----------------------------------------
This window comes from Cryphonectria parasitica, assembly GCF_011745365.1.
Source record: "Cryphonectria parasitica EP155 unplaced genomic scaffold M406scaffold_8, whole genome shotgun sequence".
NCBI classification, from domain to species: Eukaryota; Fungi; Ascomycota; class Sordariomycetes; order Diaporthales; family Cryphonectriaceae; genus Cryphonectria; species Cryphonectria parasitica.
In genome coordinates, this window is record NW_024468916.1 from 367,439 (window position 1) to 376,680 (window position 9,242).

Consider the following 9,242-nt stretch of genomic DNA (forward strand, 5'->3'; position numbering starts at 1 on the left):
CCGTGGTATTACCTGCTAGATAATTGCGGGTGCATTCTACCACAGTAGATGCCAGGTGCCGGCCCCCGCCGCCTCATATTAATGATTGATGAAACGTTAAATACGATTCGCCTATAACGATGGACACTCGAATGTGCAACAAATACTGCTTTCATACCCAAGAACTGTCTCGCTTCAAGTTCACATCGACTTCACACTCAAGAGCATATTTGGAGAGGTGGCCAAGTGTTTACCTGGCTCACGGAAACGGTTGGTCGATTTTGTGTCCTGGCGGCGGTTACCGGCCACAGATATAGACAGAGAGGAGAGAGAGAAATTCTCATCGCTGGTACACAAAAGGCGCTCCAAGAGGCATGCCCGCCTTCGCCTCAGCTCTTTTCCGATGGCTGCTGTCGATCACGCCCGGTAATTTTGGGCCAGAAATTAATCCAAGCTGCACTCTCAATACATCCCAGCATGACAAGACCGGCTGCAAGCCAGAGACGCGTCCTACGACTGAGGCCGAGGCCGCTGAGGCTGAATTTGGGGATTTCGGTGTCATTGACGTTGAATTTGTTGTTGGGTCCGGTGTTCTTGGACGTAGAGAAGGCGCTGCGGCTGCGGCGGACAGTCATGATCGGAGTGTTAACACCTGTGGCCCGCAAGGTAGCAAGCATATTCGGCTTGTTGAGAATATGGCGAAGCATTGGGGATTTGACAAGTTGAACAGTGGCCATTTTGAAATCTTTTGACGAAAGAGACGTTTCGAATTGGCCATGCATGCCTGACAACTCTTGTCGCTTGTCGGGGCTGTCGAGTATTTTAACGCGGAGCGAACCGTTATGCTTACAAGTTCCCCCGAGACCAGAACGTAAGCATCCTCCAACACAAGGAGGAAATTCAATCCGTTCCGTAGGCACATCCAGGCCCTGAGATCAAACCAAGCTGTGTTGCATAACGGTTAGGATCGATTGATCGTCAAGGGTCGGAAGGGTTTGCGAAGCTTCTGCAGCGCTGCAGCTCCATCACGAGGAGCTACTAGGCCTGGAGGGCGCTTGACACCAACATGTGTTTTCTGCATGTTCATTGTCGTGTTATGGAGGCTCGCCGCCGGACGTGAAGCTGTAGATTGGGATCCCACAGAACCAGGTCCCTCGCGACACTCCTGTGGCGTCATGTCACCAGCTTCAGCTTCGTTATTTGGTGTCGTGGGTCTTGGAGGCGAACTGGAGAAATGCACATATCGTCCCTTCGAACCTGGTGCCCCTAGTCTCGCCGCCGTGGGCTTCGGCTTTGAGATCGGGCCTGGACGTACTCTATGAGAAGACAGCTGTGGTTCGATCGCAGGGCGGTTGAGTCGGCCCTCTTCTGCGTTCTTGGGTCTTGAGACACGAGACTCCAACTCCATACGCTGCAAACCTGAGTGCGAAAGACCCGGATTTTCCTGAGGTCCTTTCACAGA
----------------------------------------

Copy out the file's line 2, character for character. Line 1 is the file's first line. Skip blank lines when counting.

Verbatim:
Source record: "Cryphonectria parasitica EP155 unplaced genomic scaffold M406scaffold_8, whole genome shotgun sequence".